It’s Magnus himself who appears from the small kitchen to deliver the first snacks. If Mattel ever wanted to fashion a Viking/Achilles doll, they would do worse than using him as a model. There are some direct words from him about the cameras on the table. ‘One photo of each course. That’s it. There is food to eat’.

And so we do.

There are courses you encounter in a life of eating well that are hard to erase from sensory memory. The “fifteen-minute-old cheese”, with a single bud of lavender in the centre is now one of them. Angelically soft, panna cotta silk, with a floral lilt. If there were edible haikus, this might be one.

There are mounds of  intense wild trout roe served in a small cups of dried duck’s blood. It’s earth and water, soft and crisp, clean and soiled all in a bite.

There are spheres of compressed pig head, crisped and placed on sticks. They couple the gentle interior of a croquette with the meaty satisfaction of a scotch egg. They render The Hungry One completely mute. Meanwhile the clean sticks add a delightful sense of earthy whimsy.

Next there are two types of lichen, both a reindeer moss and Icelandic moss, dried like petrified sponges, or a relict from an abandoned aquarium.

And lastly some slices from ‘a good pig’. A 240 kg sow, that’s been cured and salted. It’s sweet and pinkly soft, with the stripes of fat providing neutral depth. It’s a sturdy fat that doesn’t immediately melt, more slowly resolve in your mouth.

For dinner we move upstairs to a large, robust wooden table. Now here’s a thing. On this cold Tuesday night in the shoulder season of November, by some fluke there are only five at dinner, not the traditional 12.

‘You all seem like nice people, so we’ve sat you together’. And yes, we are all nice people- very nice people- and two of us, care of the internet making the world a very small place already know each other, in a virtual sense anyway. It creates a convivial, supper club style atmosphere, with shared easy conversation about food, travel, coffee and booze. Yet it’s not quite the romantic birthday dinner atmosphere we had anticipated.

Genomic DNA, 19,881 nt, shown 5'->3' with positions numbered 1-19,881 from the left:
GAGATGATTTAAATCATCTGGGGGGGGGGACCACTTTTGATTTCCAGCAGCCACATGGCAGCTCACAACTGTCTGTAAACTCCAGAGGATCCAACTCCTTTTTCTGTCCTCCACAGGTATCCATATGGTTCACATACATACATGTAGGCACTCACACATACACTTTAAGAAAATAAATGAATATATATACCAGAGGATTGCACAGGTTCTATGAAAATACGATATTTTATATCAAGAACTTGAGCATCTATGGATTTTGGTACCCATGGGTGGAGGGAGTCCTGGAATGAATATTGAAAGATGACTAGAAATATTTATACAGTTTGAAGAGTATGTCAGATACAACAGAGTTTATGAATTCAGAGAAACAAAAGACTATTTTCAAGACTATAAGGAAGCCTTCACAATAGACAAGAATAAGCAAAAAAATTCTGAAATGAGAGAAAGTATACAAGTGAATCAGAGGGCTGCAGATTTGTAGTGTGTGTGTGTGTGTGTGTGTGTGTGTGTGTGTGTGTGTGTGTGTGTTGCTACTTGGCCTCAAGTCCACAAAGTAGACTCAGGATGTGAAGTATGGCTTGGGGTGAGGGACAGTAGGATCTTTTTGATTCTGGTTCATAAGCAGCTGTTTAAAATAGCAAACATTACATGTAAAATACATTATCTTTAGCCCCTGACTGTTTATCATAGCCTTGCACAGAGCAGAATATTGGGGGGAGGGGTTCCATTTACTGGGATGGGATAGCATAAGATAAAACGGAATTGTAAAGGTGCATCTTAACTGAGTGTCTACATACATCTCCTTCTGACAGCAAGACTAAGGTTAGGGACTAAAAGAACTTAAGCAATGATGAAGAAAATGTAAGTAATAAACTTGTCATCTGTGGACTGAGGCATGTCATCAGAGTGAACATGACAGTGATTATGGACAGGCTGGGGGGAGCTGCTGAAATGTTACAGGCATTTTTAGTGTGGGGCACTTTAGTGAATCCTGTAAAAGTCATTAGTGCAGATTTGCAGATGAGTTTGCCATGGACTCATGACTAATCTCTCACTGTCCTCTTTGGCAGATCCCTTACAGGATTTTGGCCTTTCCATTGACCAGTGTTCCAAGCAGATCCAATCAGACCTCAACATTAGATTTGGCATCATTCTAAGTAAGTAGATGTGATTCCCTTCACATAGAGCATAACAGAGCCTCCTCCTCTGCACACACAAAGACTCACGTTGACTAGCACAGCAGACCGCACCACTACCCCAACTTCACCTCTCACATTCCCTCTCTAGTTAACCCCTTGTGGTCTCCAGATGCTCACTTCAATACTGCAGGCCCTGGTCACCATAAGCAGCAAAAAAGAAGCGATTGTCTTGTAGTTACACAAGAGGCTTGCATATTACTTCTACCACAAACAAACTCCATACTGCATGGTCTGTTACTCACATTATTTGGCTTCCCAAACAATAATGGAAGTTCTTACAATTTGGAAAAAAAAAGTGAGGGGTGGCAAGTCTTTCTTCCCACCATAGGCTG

When it comes to drinks there’s the option of a few glasses of wine, or a full beverage pairing, with a focus on the natural wines (Magnus trained as a sommelier in the intervening years between Paris and Faviken. We have a sense that there’s going to be considerable care taken with the choice of drinks). We opt for the complete experience and with the pouring of the Faviken produced mead, we congratulate ourself. Tart, fermented and with the sweetness of honey, it’s an astoundingly good match for the warm sliced sourdough and the heavily textured buttercup butter, portioned with a paddle. Plus, there’s the sheer novelty of being in the woods, drinking mead.

What follows is ten courses of simplicity, inspiration, curiosity and some flashes of brilliance.

There are scallops which arrive in their shell on on smoking juniper branches.

When cracked open they’ve been cooked in their own natural juices. If anyone ever needed a masterclass in how to cook bivalves, this is it.

There’s a chubby medallion of Norwegian lobster, daubed in butter and grilled coupled with the astringency of dried rosehips and the murkiness of a mushroom ketchup.